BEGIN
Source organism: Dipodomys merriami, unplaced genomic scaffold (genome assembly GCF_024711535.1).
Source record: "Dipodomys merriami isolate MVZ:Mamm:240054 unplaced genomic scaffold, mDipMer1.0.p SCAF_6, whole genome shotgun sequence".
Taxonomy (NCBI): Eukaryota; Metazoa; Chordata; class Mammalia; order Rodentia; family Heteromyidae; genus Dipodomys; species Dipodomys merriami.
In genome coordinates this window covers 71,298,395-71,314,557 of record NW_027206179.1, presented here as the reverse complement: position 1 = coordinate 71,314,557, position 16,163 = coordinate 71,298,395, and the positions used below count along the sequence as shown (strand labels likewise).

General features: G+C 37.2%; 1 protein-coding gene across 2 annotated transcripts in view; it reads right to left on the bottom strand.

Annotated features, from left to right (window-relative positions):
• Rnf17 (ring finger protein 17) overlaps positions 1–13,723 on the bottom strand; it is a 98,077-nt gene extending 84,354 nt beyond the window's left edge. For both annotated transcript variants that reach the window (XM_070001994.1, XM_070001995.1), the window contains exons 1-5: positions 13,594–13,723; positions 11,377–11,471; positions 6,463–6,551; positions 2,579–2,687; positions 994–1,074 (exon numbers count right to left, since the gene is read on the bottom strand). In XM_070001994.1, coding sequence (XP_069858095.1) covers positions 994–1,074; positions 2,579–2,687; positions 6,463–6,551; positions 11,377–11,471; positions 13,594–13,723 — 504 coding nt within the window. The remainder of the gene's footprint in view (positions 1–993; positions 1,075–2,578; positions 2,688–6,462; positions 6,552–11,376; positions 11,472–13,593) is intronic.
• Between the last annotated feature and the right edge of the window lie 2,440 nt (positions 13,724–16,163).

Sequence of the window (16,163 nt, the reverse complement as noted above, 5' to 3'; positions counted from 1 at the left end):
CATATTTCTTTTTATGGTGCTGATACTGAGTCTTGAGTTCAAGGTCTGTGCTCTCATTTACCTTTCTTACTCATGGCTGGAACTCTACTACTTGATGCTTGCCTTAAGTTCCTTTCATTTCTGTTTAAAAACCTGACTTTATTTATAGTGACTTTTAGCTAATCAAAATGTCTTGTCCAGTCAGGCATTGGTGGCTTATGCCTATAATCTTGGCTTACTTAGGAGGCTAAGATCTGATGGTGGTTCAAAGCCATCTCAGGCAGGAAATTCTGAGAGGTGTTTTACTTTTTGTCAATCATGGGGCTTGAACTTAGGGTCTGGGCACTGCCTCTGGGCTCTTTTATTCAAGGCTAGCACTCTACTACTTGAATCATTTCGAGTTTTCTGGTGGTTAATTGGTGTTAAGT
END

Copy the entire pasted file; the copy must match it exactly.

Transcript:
Source organism: Dipodomys merriami, unplaced genomic scaffold (genome assembly GCF_024711535.1).
Source record: "Dipodomys merriami isolate MVZ:Mamm:240054 unplaced genomic scaffold, mDipMer1.0.p SCAF_6, whole genome shotgun sequence".
Taxonomy (NCBI): Eukaryota; Metazoa; Chordata; class Mammalia; order Rodentia; family Heteromyidae; genus Dipodomys; species Dipodomys merriami.
In genome coordinates this window covers 71,298,395-71,314,557 of record NW_027206179.1, presented here as the reverse complement: position 1 = coordinate 71,314,557, position 16,163 = coordinate 71,298,395, and the positions used below count along the sequence as shown (strand labels likewise).

General features: G+C 37.2%; 1 protein-coding gene across 2 annotated transcripts in view; it reads right to left on the bottom strand.

Annotated features, from left to right (window-relative positions):
• Rnf17 (ring finger protein 17) overlaps positions 1–13,723 on the bottom strand; it is a 98,077-nt gene extending 84,354 nt beyond the window's left edge. For both annotated transcript variants that reach the window (XM_070001994.1, XM_070001995.1), the window contains exons 1-5: positions 13,594–13,723; positions 11,377–11,471; positions 6,463–6,551; positions 2,579–2,687; positions 994–1,074 (exon numbers count right to left, since the gene is read on the bottom strand). In XM_070001994.1, coding sequence (XP_069858095.1) covers positions 994–1,074; positions 2,579–2,687; positions 6,463–6,551; positions 11,377–11,471; positions 13,594–13,723 — 504 coding nt within the window. The remainder of the gene's footprint in view (positions 1–993; positions 1,075–2,578; positions 2,688–6,462; positions 6,552–11,376; positions 11,472–13,593) is intronic.
• Between the last annotated feature and the right edge of the window lie 2,440 nt (positions 13,724–16,163).

Sequence of the window (16,163 nt, the reverse complement as noted above, 5' to 3'; positions counted from 1 at the left end):
CATATTTCTTTTTATGGTGCTGATACTGAGTCTTGAGTTCAAGGTCTGTGCTCTCATTTACCTTTCTTACTCATGGCTGGAACTCTACTACTTGATGCTTGCCTTAAGTTCCTTTCATTTCTGTTTAAAAACCTGACTTTATTTATAGTGACTTTTAGCTAATCAAAATGTCTTGTCCAGTCAGGCATTGGTGGCTTATGCCTATAATCTTGGCTTACTTAGGAGGCTAAGATCTGATGGTGGTTCAAAGCCATCTCAGGCAGGAAATTCTGAGAGGTGTTTTACTTTTTGTCAATCATGGGGCTTGAACTTAGGGTCTGGGCACTGCCTCTGGGCTCTTTTATTCAAGGCTAGCACTCTACTACTTGAATCATTTCGAGTTTTCTGGTGGTTAATTGGTGTTAAGT